More and more decayed wood in Finnish forests

Dead pine tree.

The amount of decayed wood in Finnish forests has increased rapidly in 2000s, and will, partially due to more environmental forestry methods, grow also in the future.

These findings can be found in a research study “The amount of dead wood in southern and northern Finland in 2004–2007”, made by the Finnish Forest Research Institute. There is also a presentation of history in the study, but only concerning usable dead wood. This is because evaluation of the amount of decayed wood was started only in the end of 1990s in the National Forest Inventories.

“It is, however, reasonable to assume that the amount of decayed wood is in correlation with the amount of usable dead wood,” says Mr. Antti Ihalainen, Senior Researcher of the Finnish Forest Research Institute, one of the two researchers behind the study.

The amount of decayed wood is important in regard to safeguarding biodiversity. Different kinds of decayed wood is a habitat for a large share of endangered species in Finnish forests.

According to the study, the amount of usable dead wood in Finnish forests has decreased until the beginning of 1990s. In 1930s the amount was 1.9 cubic meters per hectare, but in the early 1990s only 1.5.

Since then the amount has increased: the level of 1930s was reached in the beginning of 2000s. In measurements carried out in 2004–07 the amount was 2.4 cubic meters per hectare (see here).

However, the parameter has not been measured consistently all the time. In 1930s, for example, all trees were taken into account, the diameter of which was five centimetres or more, measured from 1.3 meters height. In 1950s the limit was increased to ten centimetres and later on the limit was totally removed and all trees exceeding the length of 1.3 metres were included.

According to Ihalainen, this does not, however, distort the result significantly. “The share of the trees below five or ten centimetres out of usable dead wood is relatively small, because they usually rot soon,” says Ihalainen.

Reasons are in the changing forestry

The research does not try to find any reasons for the changes. According to Ihalainen, one does not know them, but reasonable guessing is always possible.

It is common knowledge that dead but usable wood has been largely gathered to be used in households in 1960s. Since then the gathering of household timber has decreased.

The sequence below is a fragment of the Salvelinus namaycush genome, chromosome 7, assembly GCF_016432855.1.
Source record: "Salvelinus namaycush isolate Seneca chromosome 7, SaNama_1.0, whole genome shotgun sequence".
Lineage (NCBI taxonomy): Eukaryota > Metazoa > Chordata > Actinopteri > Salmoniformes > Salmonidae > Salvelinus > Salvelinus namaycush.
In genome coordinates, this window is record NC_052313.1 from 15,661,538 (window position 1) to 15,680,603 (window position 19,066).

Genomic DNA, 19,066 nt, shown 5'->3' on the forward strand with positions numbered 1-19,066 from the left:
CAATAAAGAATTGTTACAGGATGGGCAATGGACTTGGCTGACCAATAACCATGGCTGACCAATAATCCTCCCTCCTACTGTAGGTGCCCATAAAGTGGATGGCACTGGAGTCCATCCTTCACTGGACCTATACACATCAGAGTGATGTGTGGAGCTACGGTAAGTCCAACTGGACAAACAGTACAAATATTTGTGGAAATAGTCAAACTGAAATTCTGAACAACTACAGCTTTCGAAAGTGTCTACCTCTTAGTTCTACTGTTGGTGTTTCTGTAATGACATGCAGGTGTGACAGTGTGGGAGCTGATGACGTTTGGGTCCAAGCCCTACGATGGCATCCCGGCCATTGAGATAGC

Since 1970s the firewood used in households, for example, has been purchased from firewood suppliers. And the deliveries to the market usually come from commercial loggings of live trees.

On the other hand, forestry methods aiming at higher effectiveness were taken in wider use since 1960s. One feature of the effectiveness was that as to the forestry activities, one should visit the forest as seldom as possible.

Between establishing a new forest stand and regeneration felling there are usually three times when forestry work is needed: one for tending of seedling stands and two for thinnings. During the rest of the time dead and standing trees have been left alone and nobody has carried them out of the forest.

The reasons behind the increase of 2000s are storm disasters, delayed thinnings and other kinds of poor forest management. Also more environmental friendly forestry methods taken into use since mid-1990s are a very obvious reason.

Almost all Finnish commercial forests are certified, and the rules of certification say that in connection of regeneration fellings one must leave all dead and a certain amount of living retention trees in the logging area – which, of course die in time, because it is not, according to the rules of certification, allowed to take the retention trees off the forest.

The share of regeneration fellings of the Finnish commercial forest area is around one percent annually. Because of this it is easy to conclude that the amount of decayed wood will increase decades on.

However, because of retention trees the amount can not increase forever. According to forest certification criteria the amount of retention trees is over five cubic meters per hectare. This does, presumably, set the upper limit for the increase.


Hannes Mäntyranta

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